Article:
play of colours internally, resembling sheets of flame. The Iris can be
artificially produced by flawing a Crystal with a sharp blow of a
mallet, or by throwing it into boiling water.
the Ceraunia, Pliny (65) enumerates other stones that fall from heaven
amidst thunderstorms and rain, such as the Ombria, called by some the
Notia (Rain, or Scirocco-stone), and the Brontia (thunder-stone), all
supposed to possess the same virtues. It was also pretended that if the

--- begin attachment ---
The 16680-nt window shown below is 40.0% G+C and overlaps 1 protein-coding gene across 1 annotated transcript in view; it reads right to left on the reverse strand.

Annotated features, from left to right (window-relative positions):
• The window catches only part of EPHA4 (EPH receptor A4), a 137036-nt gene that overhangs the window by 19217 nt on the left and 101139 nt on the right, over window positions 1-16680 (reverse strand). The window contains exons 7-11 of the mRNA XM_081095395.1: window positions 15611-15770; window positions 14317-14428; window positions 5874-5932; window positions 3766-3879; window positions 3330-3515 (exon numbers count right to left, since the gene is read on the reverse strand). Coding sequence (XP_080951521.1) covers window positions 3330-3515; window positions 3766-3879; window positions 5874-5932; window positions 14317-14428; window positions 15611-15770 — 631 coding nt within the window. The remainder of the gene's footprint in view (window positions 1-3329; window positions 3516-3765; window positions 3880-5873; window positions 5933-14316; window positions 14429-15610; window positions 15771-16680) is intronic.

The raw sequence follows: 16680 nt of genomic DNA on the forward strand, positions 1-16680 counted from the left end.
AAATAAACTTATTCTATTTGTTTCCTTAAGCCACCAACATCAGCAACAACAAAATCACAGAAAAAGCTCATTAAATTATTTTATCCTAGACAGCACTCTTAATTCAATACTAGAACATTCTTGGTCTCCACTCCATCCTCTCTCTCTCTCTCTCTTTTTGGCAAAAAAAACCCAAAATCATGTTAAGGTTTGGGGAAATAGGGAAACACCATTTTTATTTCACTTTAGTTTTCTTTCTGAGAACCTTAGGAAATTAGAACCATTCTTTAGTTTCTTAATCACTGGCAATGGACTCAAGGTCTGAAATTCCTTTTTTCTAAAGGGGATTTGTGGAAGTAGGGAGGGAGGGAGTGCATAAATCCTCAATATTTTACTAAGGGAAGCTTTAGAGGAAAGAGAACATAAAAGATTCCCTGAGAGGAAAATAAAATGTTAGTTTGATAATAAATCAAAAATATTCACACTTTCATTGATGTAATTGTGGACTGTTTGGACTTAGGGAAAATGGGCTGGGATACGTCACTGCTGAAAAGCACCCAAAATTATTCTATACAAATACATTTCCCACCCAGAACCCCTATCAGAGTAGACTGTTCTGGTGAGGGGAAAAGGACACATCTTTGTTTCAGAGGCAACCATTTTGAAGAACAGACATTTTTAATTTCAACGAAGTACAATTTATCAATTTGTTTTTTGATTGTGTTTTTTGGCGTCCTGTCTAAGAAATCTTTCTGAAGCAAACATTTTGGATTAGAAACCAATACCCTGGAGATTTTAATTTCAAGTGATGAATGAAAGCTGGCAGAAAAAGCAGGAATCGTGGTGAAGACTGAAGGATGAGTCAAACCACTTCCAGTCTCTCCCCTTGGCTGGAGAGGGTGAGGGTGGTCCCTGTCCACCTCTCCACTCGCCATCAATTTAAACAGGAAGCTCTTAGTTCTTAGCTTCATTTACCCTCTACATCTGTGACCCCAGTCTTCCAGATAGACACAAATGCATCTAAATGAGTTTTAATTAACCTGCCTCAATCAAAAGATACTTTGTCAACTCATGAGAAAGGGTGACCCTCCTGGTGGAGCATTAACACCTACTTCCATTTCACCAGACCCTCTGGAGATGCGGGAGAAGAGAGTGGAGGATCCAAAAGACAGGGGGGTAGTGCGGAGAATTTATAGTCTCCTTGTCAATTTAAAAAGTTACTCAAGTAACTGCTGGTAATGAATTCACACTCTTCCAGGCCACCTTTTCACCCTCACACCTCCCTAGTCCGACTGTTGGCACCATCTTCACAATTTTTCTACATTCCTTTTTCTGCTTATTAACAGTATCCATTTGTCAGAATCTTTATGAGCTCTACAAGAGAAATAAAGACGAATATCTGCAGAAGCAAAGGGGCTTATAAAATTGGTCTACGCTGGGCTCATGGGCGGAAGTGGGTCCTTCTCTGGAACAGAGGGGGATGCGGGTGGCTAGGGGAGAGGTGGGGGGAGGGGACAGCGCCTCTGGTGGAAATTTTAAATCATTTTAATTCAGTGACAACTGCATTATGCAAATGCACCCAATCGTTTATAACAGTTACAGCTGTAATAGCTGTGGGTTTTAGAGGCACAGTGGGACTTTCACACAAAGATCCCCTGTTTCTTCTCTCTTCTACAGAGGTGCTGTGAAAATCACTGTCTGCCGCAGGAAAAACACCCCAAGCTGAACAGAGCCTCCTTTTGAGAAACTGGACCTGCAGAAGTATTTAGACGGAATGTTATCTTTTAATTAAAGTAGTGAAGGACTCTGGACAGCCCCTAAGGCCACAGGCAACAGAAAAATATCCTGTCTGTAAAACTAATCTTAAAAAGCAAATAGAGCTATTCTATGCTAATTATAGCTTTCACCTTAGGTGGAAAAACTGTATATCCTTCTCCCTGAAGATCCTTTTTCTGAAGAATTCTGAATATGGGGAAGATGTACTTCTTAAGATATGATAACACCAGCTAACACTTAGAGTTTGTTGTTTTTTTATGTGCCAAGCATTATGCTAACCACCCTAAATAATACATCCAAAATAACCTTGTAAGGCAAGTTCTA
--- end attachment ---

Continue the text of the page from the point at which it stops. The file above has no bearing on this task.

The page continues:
latter were laid upon an altar, the offerings could not be consumed as
long as it remained there. Another version, "if we have faith
sufficient," says Pliny, was that the Brontia got into the heads of
tortoises after thunderstorms, and was to be found in their brain. This
possessed the virtue of extinguishing all fires caused by lightning.
fossil Belemnite, popularly called Thunderbolt in England, was a few
years ago (in my recollection) universally believed to fall from the
sky under the same circumstances as the Ceraunia; perhaps, indeed, the
Bsetyli of Sotacus, "black and round," may have signified this fossil,
and not the artificially-made Celts.